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Mike Wilmington

By Mike Wilmington

MW on Movies: Black Swan and I Love You Phillip Morris

Black Swan (Three and a Half Stars)

U.S.: Darren Aronofsky

Who makes crazier art movies — about more agonized characters, trapped in more nightmarish fixes — than Darren Aronofsky? David Lynch, Bong Joon-ho and Roman Polanski, maybe — but precious few others. A specialist in tales of the brilliantly sick and the sickishly brilliant, Aronofsky has spun, with disorienting intensity, barmy movie stories of a crazed math genius going nuts on the stock market (in Pi), of a family of lower depths junkies and pill-poppers flipping out together (author Hubert Selby Jr‘s Requiem for a Dream), and of a battered, beaten-down over-the-hill old wrestler putting himself through hell for one last fight in a world falling apart around him (The Wrestler.)

In The Fountain, Aronofsky’s whole universe went bonkers, in segments. And in his latest movie, the justly hailed but occasionally (understandably) ridiculed dance melodrama Black Swan, this unbraked chronicler of mad lives charts the psychological disintegration of a young, ambitious New York ballerina named Nina Sayers (played by Natalie Portman with ferocious dedication), who’s been given the dream lead role of the swan princess of Tchaikovsky’s Swan Lake at Lincoln Center and promptly — what else in a Darren Aronofsky film? — goes over the edge into some kind of madness, as well as, apparently, self-mutilation, paranoid fantasies and sexual hysteria.

As we watch, Nina whirls and leaps and goes delusional — and the camera seems to whirl and leap and go delusional along with her, executing wild leaps and dizzying spins, diving and pouncing and peeking over her shoulder, Polanski-like, wherever she goes. When the ballet company’s seductive bully of a master choreographer, Thomas Leroy (played by French star Vincent Cassell, as a kind of sexy, sadistic mindfucker and puppet-master) casts Nina as the lead in Tchaikovsky’s classic ballet, replacing his former prima ballerina, Beth McIntyre (Winona Ryder, who plays Beth like a mad, self-destructive witch) — he’s simultaneously anointing her, and hurling her into hell.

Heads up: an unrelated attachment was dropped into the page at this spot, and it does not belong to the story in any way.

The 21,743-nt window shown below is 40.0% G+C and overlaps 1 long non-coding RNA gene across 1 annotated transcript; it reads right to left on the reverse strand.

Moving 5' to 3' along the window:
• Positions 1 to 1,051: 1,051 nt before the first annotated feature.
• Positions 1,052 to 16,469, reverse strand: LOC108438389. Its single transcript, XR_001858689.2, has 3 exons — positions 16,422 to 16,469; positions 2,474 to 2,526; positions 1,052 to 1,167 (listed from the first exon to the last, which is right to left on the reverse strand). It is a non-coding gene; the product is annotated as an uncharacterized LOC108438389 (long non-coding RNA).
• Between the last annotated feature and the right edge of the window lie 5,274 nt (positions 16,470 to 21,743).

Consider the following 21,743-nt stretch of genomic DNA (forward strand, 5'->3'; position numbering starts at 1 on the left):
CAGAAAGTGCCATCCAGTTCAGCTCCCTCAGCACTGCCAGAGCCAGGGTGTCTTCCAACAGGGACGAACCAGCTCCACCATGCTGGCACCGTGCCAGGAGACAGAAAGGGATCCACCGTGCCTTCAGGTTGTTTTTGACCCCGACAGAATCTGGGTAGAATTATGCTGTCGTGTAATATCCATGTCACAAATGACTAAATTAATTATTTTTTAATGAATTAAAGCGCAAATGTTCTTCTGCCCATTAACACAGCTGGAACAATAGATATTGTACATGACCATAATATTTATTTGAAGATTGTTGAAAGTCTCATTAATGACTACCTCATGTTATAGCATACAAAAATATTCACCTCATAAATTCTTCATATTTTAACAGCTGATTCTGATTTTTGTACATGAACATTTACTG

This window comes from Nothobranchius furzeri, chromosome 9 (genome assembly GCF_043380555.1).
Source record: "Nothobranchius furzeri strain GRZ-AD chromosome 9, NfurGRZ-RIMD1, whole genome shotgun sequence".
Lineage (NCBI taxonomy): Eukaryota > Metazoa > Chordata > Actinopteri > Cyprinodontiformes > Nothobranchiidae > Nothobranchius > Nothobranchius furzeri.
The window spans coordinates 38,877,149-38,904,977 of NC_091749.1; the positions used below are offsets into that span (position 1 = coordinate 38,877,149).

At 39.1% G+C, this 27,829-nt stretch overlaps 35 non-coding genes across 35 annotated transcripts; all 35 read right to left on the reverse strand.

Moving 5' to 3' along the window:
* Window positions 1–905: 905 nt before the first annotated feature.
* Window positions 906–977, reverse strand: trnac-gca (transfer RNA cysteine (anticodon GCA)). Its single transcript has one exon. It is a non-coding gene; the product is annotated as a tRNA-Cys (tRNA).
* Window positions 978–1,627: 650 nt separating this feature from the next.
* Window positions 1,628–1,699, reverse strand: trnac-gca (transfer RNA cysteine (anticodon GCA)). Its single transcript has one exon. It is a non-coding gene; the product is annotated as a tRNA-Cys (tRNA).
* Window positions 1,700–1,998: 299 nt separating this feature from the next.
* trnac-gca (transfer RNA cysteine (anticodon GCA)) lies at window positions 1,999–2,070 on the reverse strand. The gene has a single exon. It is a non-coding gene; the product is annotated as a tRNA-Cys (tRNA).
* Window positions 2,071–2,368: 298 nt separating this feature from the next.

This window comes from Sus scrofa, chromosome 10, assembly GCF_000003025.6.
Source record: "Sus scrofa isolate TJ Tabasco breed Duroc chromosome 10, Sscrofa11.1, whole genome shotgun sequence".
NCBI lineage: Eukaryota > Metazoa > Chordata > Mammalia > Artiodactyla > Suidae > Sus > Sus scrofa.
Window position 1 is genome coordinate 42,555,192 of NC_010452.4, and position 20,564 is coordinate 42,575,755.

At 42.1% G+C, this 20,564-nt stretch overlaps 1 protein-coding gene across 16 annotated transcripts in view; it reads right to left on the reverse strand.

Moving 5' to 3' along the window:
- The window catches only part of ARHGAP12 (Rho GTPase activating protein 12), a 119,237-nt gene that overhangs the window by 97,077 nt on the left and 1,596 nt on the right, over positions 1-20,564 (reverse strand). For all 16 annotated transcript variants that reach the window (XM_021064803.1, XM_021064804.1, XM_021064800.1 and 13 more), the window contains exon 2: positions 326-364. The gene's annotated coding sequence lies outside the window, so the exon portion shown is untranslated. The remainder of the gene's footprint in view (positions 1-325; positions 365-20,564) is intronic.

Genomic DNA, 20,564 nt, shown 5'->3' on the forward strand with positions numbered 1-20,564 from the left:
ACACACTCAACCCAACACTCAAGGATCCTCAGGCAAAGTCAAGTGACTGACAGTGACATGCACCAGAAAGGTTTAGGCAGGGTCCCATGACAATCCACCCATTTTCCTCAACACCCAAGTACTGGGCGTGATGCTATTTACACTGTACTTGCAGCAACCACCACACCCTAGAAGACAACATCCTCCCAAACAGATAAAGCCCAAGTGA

When he tells Nina she‘s ideal casting for half the part (the role of the pure white swan) but not the other half (the wicked black swan), he’s dropping her into an inferno of nightmares, hurling a dart at the splintering psyche we glimpse beneath Nina’s Persona-like, beautiful, introverted face. (And the guy thought he was just helping her figure out the part!)

Aronofsky bombards us with Nina’s fears and desires, in scenes of dreamily voluptuous terror. The ballet studio and stage become arenas of paranoia. (When she practices in the studio alone, she’s suddenly drenched in darkness.) So does her home, an art-cluttered Manhattan apartment she shares with her painter mother Erica (Barbara Hershey).

Stricken with fear, Nina tears and rips at her own flesh, on her shoulder blades, her hands, near her cuticles — and then the cuts are mysteriously healed. She‘s flung into predatory sexual escapades or fantasies, involving Thomas, and her main rival, Lilly (Mila Kunis), whom Thomas says is the perfect Black Swan, and who (seemingly) dives between Nina’s legs one night, after an uncharacteristic girls‘ night out — a fling which Lilly then denies. (“You fantasized about me? Was I good?” she asks delightedly.)

As the fantasies (?) rage, Nina becomes ill, is berated by Thomas, attacked by Beth, played for a fool (maybe) by her rival Lilly, bossed by her devoted yet domineering mother. She suffers agonies of self-doubt (thanks to Thomas), who tries to bring her out of herself (he says) by recommending masturbation as part of her regimen, then by jumping her bones, by kissing her and howling when she bites him (which is pretty much what he wanted). Lilly plays the part of seductress/rival/immoral friend, the earthy black swan against Nina’s ethereal white.

Amidst this accelerating chaos, the beauty and classicism and first night of Swan Lake (modernized by Thomas, of course) looms.

I acted a lot in college, and there’s a dream about the theater I had over and over. I‘ll bet lots of you have had it too, though maybe involving a looming school test instead. The show has started, I haven’t learned my lines, and suddenly I’m pushed on stage before a full house. (Playwright Christopher Durang exploits a similar fantasy in one of his plays.) But these nightmares in Black Swan, concocted by Aronofsky and his co-writers Mark Heyman, Andres Heinz (original story) and John McLaughlin, I must say, are worse, scarier — like being thrown on stage when you’re not yet ready and when you’re also clawing yourself to bloody shreds and being pursued by devils.